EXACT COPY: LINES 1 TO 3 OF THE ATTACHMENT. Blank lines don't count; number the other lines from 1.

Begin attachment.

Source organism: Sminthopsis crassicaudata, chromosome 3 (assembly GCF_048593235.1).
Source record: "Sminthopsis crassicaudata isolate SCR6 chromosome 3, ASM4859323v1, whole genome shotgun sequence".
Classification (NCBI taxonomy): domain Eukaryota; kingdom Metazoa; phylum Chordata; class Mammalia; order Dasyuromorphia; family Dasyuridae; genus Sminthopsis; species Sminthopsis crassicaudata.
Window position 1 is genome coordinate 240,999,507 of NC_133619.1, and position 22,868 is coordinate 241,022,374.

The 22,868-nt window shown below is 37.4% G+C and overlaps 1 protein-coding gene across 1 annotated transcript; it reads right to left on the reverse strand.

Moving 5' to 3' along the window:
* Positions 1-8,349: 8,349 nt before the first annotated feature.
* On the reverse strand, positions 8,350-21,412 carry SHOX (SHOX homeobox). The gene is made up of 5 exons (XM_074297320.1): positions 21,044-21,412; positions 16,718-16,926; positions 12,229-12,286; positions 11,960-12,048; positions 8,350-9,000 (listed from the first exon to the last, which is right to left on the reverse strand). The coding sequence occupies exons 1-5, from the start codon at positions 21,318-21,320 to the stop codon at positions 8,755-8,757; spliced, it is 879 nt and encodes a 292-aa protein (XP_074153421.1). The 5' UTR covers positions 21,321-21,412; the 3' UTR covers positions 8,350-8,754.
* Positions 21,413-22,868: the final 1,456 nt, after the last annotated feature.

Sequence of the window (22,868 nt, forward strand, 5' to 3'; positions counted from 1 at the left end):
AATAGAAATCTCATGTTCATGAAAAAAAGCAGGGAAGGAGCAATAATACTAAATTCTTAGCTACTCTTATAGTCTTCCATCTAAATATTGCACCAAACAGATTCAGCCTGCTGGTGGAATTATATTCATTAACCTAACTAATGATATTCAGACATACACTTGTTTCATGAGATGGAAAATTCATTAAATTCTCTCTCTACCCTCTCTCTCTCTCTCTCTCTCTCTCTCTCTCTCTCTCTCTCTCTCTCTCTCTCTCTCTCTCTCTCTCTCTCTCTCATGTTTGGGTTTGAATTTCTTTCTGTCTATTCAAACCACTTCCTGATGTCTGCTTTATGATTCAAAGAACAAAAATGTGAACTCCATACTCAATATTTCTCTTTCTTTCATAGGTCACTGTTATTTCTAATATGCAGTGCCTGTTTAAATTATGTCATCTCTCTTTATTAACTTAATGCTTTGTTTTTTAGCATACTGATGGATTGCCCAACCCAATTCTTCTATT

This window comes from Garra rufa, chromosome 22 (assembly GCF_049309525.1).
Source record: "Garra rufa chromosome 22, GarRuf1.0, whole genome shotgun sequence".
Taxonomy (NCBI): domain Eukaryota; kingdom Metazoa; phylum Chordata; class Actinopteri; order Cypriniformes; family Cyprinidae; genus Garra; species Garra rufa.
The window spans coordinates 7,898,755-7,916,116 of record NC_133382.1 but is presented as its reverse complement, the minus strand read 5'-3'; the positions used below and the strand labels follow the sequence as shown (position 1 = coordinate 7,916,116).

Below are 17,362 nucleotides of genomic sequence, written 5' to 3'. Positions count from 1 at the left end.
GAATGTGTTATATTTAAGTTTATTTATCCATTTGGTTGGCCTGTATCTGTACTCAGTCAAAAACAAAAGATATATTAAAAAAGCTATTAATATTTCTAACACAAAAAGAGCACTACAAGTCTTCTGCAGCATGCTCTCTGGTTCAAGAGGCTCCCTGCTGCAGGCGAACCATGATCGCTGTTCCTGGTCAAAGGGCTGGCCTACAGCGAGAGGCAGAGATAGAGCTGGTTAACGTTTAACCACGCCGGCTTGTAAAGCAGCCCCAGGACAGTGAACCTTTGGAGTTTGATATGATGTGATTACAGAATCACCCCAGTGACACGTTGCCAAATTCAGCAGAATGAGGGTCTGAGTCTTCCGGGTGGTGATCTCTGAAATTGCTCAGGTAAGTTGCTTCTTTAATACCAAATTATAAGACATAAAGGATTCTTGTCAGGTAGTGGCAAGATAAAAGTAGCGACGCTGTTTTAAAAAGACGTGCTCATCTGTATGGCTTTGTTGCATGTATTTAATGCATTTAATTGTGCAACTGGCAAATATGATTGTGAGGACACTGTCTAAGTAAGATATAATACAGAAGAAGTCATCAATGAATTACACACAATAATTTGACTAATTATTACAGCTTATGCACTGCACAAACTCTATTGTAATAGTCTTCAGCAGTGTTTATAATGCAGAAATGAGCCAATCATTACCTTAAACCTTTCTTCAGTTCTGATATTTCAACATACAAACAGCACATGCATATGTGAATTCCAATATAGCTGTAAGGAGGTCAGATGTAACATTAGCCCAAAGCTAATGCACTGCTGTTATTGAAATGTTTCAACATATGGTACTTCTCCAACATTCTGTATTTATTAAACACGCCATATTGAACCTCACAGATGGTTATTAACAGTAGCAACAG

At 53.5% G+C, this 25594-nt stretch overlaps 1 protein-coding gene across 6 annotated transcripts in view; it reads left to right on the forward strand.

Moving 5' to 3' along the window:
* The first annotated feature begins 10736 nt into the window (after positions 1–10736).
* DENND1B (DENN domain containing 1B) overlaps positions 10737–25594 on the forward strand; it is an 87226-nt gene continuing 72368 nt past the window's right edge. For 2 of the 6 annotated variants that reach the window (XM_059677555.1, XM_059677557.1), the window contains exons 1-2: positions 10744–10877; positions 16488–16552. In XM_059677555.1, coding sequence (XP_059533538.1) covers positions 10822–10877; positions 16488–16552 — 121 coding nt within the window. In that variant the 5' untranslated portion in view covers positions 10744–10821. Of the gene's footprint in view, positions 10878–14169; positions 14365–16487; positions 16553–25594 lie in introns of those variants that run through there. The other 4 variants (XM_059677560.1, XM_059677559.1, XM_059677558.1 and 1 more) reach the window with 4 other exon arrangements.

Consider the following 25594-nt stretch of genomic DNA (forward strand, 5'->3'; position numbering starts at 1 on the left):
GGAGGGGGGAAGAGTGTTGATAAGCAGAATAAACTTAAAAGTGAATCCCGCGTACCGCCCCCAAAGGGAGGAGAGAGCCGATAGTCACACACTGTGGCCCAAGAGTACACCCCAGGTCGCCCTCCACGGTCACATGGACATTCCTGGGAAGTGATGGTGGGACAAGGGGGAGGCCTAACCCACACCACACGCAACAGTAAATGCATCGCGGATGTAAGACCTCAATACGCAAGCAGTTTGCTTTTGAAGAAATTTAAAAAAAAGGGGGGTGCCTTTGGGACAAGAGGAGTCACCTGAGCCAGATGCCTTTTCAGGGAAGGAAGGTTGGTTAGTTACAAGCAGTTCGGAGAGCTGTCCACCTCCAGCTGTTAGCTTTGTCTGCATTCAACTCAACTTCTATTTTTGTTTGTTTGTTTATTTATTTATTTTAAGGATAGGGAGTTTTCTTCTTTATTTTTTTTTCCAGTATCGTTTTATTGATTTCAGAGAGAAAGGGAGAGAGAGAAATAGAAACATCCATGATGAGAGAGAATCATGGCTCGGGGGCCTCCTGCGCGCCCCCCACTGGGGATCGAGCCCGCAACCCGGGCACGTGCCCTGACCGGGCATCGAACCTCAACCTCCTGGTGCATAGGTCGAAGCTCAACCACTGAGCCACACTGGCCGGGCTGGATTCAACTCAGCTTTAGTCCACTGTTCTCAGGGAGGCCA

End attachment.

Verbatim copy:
Source organism: Sminthopsis crassicaudata, chromosome 3 (assembly GCF_048593235.1).
Source record: "Sminthopsis crassicaudata isolate SCR6 chromosome 3, ASM4859323v1, whole genome shotgun sequence".
Classification (NCBI taxonomy): domain Eukaryota; kingdom Metazoa; phylum Chordata; class Mammalia; order Dasyuromorphia; family Dasyuridae; genus Sminthopsis; species Sminthopsis crassicaudata.